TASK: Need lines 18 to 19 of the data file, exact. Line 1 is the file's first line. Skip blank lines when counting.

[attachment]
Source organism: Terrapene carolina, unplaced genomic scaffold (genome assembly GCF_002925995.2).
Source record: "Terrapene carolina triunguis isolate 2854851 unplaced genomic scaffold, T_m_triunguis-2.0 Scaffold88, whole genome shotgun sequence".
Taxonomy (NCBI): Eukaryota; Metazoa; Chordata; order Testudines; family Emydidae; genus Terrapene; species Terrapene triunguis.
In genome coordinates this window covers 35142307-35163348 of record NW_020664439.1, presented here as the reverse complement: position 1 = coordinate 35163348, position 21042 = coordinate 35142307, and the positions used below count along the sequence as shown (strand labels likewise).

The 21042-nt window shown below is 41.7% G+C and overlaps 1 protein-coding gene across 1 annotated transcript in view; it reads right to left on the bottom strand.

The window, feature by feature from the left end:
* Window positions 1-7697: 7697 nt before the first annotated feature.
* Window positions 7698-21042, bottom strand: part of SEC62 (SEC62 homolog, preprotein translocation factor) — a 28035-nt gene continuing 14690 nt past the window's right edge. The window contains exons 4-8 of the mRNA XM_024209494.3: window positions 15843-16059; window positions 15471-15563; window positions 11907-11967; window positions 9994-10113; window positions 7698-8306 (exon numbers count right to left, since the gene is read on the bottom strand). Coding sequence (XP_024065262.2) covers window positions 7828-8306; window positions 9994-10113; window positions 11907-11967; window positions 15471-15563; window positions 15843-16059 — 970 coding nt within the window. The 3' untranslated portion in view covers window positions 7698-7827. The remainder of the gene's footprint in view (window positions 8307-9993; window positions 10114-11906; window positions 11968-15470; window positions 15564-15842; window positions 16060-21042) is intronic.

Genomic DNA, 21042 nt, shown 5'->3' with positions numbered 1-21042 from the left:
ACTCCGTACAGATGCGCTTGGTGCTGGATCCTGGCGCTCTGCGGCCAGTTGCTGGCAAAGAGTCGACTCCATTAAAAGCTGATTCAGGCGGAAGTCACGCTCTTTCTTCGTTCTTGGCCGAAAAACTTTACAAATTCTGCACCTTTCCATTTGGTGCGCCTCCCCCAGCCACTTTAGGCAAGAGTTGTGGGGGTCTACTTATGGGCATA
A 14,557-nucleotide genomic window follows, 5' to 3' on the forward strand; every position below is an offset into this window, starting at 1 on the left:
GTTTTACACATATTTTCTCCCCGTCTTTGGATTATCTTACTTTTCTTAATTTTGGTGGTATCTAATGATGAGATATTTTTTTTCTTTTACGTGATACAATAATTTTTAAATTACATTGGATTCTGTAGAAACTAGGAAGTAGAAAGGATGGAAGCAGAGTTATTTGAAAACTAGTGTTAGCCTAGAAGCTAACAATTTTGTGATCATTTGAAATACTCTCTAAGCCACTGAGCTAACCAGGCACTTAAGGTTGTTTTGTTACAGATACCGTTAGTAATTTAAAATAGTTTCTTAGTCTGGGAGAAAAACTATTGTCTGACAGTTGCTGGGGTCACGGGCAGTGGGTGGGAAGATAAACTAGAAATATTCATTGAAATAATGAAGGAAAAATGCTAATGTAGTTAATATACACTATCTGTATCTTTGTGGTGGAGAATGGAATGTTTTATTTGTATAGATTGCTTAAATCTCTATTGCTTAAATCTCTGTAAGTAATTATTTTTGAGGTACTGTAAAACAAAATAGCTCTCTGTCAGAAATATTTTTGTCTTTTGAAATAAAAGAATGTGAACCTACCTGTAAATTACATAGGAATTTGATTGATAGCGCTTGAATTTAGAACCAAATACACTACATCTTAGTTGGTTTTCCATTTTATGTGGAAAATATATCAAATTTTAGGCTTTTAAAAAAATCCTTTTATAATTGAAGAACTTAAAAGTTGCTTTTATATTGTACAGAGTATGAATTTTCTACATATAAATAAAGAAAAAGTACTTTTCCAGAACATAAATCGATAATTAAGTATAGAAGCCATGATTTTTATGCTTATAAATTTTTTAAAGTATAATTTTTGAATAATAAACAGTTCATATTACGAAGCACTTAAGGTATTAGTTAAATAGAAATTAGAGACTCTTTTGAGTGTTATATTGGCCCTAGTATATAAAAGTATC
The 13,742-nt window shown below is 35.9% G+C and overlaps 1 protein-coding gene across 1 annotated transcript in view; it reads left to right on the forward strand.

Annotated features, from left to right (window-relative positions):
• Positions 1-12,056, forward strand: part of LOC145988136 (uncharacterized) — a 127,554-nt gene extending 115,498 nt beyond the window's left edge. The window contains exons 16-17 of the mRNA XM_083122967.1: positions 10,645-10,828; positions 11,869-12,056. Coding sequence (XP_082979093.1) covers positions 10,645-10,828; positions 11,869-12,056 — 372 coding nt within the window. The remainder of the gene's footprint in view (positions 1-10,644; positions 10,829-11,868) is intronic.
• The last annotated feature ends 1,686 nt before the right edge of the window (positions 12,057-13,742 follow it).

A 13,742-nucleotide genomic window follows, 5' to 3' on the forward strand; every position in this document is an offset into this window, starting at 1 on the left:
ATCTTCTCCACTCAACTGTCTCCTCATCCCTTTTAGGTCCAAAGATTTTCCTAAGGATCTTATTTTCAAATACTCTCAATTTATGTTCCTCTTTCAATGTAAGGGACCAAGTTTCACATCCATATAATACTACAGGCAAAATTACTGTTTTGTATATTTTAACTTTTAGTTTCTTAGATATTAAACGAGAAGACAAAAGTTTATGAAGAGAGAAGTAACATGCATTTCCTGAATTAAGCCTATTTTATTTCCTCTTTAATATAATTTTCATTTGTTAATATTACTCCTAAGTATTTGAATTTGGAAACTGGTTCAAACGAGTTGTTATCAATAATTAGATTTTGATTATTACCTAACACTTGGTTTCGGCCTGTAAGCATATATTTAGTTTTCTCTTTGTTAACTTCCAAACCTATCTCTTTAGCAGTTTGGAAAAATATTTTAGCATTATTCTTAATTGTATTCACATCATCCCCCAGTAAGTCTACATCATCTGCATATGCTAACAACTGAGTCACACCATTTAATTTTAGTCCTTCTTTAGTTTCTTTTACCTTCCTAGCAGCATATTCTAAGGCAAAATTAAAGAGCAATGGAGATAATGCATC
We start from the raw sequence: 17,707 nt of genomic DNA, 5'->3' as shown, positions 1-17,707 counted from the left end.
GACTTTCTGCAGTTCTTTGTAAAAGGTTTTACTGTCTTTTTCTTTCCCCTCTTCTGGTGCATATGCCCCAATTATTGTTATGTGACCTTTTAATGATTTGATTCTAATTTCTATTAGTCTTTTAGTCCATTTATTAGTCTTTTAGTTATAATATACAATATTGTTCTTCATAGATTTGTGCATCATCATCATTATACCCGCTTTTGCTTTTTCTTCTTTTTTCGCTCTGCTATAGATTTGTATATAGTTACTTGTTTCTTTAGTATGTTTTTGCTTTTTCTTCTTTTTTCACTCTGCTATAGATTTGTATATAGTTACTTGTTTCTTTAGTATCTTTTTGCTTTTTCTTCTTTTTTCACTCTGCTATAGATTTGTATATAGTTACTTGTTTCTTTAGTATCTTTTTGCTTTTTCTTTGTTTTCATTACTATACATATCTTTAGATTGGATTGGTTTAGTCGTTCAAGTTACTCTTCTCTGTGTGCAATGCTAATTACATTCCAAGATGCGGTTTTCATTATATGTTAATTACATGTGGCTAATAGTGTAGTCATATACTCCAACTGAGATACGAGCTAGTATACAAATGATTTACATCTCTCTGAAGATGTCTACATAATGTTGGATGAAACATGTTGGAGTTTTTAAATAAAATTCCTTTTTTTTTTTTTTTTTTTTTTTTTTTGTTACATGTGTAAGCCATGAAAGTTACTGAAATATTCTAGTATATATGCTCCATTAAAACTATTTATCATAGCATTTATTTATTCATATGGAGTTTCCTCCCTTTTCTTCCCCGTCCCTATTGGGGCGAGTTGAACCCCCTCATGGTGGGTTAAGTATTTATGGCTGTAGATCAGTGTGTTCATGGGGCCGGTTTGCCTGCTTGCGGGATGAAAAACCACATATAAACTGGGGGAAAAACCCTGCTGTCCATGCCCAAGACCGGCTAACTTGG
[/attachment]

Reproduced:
ATCTTCTCCACTCAACTGTCTCCTCATCCCTTTTAGGTCCAAAGATTTTCCTAAGGATCTTATTTTCAAATACTCTCAATTTATGTTCCTCTTTCAATGTAAGGGACCAAGTTTCACATCCATATAATACTACAGGCAAAATTACTGTTTTGTATATTTTAACTTTTAGTTTCTTAGATATTAAACGAGAAGACAAAAGTTTATGAAGAGAGAAGTAACATGCATTTCCTGAATTAAGCCTATTTTATTTCCTCTTTAATATAATTTTCATTTGTTAATATTACTCCTAAGTATTTGAATTTGGAAACTGGTTCAAACGAGTTGTTATCAATAATTAGATTTTGATTATTACCTAACACTTGGTTTCGGCCTGTAAGCATATATTTAGTTTTCTCTTTGTTAACTTCCAAACCTATCTCTTTAGCAGTTTGGAAAAATATTTTAGCATTATTCTTAATTGTATTCACATCATCCCCCAGTAAGTCTACATCATCTGCATATGCTAACAACTGAGTCACACCATTTAATTTTAGTCCTTCTTTAGTTTCTTTTACCTTCCTAGCAGCATATTCTAAGGCAAAATTAAAGAGCAATGGAGATAATGCATC
We start from the raw sequence: 17,707 nt of genomic DNA, 5'->3' as shown, positions 1-17,707 counted from the left end.